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The Odd Truth, Oct. 15, 2003

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The Odd Truth is a collection of strange but factual news stories from around the world compiled by CBSNews.com's Brian Bernbaum. A new collection of stories is published each weekday. On weekends, you can read a week's worth of The Odd Truth.


Bears Hooked On Candy

NAGS HEAD, N.C. - Hunters who bait bears with large blocks of candy are creating addicts with health problems ranging from tooth decay to lethargy, wildlife officials say.

Now the North Carolina Wildlife Resources Commission says wildlife officers will cite hunters who use salt, sugar, grain or other products to attract and shoot black bears. Especially under scrutiny are those who use large candy blocks.

Biologists found that addicted bears suffer from tooth decay, hair loss, weight loss and lethargy, said David Cobb, chief of the Wildlife Management Division of the Wildlife Resources Commission.

Though the North Carolina Bear Hunters Association opposes the use of candy blocks, the bait remains popular because of its low-cost effectiveness. The association's secretary, Richard Martin, said a $15 block can be up to four feet square and five feet deep and made of bubble gum, chocolate, licorice and hard candy. Some weigh more than 2,000 pounds.

Martin said many recent blocks have come from Hershey Foods in Pennsylvania. Cobb added that state officials have asked Hershey not to sell to bear hunters.

Martin said some unscrupulous hunters use the blocks to guarantee shots at bears and then guide other hunters to the areas for a price.

Cobb once found a bear lying down in the middle of the road, moaning and unwilling to move out of the vehicle's way. He compared the image to that of humans addicted to cocaine.

A legal and accepted alternative is baiting with corn or peanut butter before the season, Martin said.

Bugged In Pennsylvania

PITTSBURGH - Here's something to bug Pennsylvanians. The state's official insect isn't found in Pennsylvania. A Carnegie Museum of Natural History bug expert says 24 firefly species have been documented in the Keystone State. But John Rawlins says the insect - the Photuris Pennsylvanica - isn't among them. The firefly was named the state's official bug in 1987. It was discovered in 1774 when Pennsylvania was still a British colony and borders were vague. Experts now believe the bug was actually found outside the present-day state of Pennsylvania. Rawlins wants nearly $33,000 from the state to see if he can find the bug inside of state lines.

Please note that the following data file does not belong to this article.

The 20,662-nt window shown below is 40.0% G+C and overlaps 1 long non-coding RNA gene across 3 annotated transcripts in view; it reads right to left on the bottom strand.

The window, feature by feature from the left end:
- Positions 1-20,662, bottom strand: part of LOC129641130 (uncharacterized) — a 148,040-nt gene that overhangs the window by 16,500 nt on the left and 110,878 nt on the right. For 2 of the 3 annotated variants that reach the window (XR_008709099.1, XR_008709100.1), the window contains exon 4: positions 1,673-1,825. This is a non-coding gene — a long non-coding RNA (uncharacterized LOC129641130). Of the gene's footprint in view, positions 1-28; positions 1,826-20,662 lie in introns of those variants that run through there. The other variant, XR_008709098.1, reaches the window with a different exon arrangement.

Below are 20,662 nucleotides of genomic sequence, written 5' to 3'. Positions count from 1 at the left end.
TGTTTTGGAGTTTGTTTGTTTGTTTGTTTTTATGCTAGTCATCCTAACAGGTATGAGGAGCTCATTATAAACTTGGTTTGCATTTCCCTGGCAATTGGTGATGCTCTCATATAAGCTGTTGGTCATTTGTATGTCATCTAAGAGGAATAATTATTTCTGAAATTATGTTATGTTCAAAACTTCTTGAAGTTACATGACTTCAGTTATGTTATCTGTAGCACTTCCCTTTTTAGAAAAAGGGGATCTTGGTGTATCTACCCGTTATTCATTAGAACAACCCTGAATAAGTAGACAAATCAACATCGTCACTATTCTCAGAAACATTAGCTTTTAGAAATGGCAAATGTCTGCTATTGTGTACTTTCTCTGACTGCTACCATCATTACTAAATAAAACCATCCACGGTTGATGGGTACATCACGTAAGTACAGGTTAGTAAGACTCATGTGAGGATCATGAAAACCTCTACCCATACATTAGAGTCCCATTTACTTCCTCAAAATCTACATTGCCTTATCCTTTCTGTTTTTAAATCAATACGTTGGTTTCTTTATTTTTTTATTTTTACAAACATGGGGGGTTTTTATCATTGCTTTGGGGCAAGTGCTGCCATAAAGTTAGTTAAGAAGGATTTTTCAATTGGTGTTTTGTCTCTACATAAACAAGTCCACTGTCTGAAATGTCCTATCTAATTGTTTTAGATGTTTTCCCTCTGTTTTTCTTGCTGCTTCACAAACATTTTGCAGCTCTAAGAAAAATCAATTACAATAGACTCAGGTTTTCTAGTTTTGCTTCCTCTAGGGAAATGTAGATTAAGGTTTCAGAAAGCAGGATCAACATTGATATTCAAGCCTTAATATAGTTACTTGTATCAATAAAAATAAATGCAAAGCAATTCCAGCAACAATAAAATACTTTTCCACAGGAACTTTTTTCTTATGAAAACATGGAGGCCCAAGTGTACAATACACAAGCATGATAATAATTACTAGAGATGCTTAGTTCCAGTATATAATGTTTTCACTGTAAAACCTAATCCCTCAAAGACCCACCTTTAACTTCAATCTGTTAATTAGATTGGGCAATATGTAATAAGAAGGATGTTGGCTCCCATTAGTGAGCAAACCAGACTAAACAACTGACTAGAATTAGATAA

A Cry For Help?

RENO, Nevada - Want to make a cop suspicious? Try giving him $50,000 in cash. Reno, Nevada police say Ernest Dumpti wanted to pay his landlord a year's rent in cash - $50,000. His landlord happens to be a Reno police officer. Authorities say the officer was even in uniform when Dumpti showed him the money. Detectives then obtained a search warrant and found $90,000. Dumpti allegedly stole the money from an elderly woman who didn't know it was missing. Dumpti and an alleged accomplice have been booked into the county jail for investigation of grand larceny.

Fatty, Fatty, Bo-Batty

FORT LAUDERDALE, Florida - A study in England suggests that just standing near a fat person can make other people think you look worse.

Researchers had people rate a man shown in two pictures. In one, he was next to a thin woman. In the other, the woman was very large.

When the man was shown with the big woman, he was rated 22 percent more negatively than when he was shown with the thin one. He was more likely to be described as miserable, self-indulgent, passive, shapeless, depressed, weak, insignificant and insecure.

A researcher says this shows the extent of the cultural bias against fat people.

The study was presented at a conference of researchers on obesity.